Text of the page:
I included two players in my analysis who were traded halfway through the NBA season, and analyzed their performances on both teams to possibly see how context can affect a player’s defensive deterrence valuation. After spending eight seasons with the Magic, Vučević was dealt to the Chicago Bulls before the 2020-2021 trade deadline, playing 44 games with Orlando and another 26 with Chicago. During his time with Orlando, Vučević registered a defensive deterrence score of 5.41, and he was able to top this score with a value of 5.17 during his games in Chicago. On the flip side, Kelly Olynyk saw his defensive deterrence value shift from 5.85 to 6.01 upon his move from Miami to Houston—Olynyk played 43 games with the Heat and 27 with the Rockets. Obviously there are a limitless number of variables to consider surrounding these numbers, including injuries, motivation, your role on the new team, your relationship with your teammates, the quality of your pregame PB&J sandwiches, the list goes on and on. In the midst of all these confounds, however, we can see that both Vučević and Olynyk registered better defensive deterrence values when playing on better teams. Olynyk saw his deterrence score worsen after he went from the Heat, who would go on to win 40 games, to the 17-55 Rockets—good for dead last in the NBA. Similarly, Vučević saw his valuation improve after leaving the bottoming-out Magic (21-51) for the slightly greener pastures of the 31-41 Chicago Bulls. It also helps that one player went from the better team to the worse team and the other from the worse to the better, as this helps us account for ordering effects (yes I know it’s a small sample, but it’s what we’re working with).
Does this mean that these player’s performance was better on the better team, or are these players being assisted by the play of more capable teammates? While this is really hard to say on the individual level, we can get some insights to this question by looking at the team level. Among the players in my sample, defensive deterrence and games won by each players’ team has a correlation coefficient of just 0.075, suggesting that how good your team is (how many games they win) does not seem to matter much when it comes to your individual performance in the defensive deterrence metric.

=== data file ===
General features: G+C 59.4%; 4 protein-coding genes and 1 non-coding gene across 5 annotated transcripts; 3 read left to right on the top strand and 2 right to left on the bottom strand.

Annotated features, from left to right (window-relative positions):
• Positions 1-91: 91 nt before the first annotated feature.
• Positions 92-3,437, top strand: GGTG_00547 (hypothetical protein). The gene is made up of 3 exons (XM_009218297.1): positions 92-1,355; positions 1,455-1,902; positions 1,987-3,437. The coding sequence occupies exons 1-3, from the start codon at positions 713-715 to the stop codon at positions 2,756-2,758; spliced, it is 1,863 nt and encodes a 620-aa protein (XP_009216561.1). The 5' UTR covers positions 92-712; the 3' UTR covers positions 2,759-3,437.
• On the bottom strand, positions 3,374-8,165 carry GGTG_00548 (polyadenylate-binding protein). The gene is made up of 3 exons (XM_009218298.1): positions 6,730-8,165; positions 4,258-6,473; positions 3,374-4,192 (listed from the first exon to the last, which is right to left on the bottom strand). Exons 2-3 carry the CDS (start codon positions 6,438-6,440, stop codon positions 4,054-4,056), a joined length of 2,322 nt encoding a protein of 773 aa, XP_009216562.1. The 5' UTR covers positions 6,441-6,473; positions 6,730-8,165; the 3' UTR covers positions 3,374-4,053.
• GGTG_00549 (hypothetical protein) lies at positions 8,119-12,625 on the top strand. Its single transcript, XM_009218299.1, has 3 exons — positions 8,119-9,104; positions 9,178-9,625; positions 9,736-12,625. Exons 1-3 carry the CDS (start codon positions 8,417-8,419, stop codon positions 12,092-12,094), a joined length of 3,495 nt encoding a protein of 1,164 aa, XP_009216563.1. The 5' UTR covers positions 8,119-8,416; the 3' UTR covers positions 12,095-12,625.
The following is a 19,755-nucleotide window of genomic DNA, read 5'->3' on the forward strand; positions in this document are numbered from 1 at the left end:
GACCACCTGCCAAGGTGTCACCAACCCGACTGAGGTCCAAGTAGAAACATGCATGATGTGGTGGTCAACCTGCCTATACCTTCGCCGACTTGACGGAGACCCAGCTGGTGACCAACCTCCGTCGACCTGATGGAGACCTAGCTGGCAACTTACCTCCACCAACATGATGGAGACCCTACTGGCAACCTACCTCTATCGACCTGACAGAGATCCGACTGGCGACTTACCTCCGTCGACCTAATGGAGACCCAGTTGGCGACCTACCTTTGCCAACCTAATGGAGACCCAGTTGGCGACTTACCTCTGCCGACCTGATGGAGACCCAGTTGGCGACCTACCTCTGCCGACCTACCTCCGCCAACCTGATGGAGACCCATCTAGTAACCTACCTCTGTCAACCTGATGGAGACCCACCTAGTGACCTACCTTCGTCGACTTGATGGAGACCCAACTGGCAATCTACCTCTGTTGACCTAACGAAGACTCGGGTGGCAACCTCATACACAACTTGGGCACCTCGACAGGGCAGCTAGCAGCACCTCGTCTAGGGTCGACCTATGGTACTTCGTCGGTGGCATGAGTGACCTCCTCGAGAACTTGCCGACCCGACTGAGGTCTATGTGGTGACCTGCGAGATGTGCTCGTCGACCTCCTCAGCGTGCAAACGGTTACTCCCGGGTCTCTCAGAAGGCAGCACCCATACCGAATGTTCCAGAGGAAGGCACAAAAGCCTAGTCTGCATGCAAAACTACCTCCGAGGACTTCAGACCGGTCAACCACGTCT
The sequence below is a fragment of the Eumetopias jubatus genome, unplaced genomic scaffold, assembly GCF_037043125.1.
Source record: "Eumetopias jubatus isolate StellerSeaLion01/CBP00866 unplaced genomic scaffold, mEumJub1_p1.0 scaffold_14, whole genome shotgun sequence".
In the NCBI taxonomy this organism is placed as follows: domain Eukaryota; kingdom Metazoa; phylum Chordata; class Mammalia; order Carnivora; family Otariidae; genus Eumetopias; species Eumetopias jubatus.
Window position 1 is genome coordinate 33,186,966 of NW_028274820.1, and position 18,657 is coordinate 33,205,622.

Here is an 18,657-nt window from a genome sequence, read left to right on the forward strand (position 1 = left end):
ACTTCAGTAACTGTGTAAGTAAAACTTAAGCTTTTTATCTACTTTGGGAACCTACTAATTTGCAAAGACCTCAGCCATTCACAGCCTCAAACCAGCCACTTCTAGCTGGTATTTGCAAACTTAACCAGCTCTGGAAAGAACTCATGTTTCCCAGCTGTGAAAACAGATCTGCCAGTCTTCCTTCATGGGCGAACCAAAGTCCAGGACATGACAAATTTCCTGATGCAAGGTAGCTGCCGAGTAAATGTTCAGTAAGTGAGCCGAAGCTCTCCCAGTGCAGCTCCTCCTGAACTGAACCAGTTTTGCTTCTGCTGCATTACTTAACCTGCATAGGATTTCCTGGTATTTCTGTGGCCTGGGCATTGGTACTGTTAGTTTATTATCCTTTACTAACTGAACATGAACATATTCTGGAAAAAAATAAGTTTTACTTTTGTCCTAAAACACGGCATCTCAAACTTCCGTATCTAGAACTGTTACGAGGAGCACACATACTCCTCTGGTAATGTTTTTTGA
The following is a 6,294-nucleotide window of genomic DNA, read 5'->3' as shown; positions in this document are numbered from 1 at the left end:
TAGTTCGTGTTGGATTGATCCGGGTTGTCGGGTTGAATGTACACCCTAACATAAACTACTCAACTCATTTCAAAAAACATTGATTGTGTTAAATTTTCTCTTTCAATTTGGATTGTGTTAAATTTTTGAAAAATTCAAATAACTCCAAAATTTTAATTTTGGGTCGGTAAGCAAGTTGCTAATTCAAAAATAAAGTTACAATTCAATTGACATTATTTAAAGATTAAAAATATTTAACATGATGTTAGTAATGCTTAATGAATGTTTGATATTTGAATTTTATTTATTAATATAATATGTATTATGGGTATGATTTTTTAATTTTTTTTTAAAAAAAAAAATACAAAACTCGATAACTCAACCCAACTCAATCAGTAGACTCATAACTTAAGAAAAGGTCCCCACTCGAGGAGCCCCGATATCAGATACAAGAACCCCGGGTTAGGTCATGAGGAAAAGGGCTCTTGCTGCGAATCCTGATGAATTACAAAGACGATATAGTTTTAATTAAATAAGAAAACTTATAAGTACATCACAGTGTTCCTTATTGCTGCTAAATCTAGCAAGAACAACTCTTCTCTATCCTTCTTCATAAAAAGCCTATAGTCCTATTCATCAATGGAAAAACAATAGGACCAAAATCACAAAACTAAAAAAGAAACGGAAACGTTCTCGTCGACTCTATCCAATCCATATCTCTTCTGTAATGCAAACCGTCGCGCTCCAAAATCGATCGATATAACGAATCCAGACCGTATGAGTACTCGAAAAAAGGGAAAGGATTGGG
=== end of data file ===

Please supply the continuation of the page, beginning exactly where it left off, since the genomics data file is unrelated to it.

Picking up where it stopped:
When looking more specifically at team defenses we again see very little correlation, this time between player’s defensive deterrence values and their team’s adjusted defensive ratings. With a correlation coefficient of just 0.031, the data would suggest that the overall defensive quality of your team is not highly associated with how well you perform in the defensive deterrence metric.
Going back to Olynyk and Vučević, we can also observe how their respective trades affected their performance in each individual category of the metric. Looking at this data, we can see that both Vučević and Olynyk performed better in the shots from less than five feet, shots from the restricted area, and free throws attempted categories when on the better team than when on the worse team. They also both performed worse in the shots in the paint category when on the better team than when the worse team; the only instance where this pattern does not align is in the shots from mid-range category, where Vučević was valued more favorably ad Olynyk less favorably when on their better teams. While the sample is too small and the changes too negligible to suggest anything significant, I do find these results intriguing.
It is also interesting to note that, for both players, the largest change in any individual category as a result of switching teams came in the free throws attempted category. I am unsure if this speaks to the volatility of the category, the heightened impact that one’s team plays on opponent free throws specifically, or if it’s just due to random chance. All in all there isn’t enough evidence to say that one’s team plays a significant role in affecting one’s defensive deterrence, although if additional data were to look similar to the case studies of Vučević and Olynyk, that conclusion could change.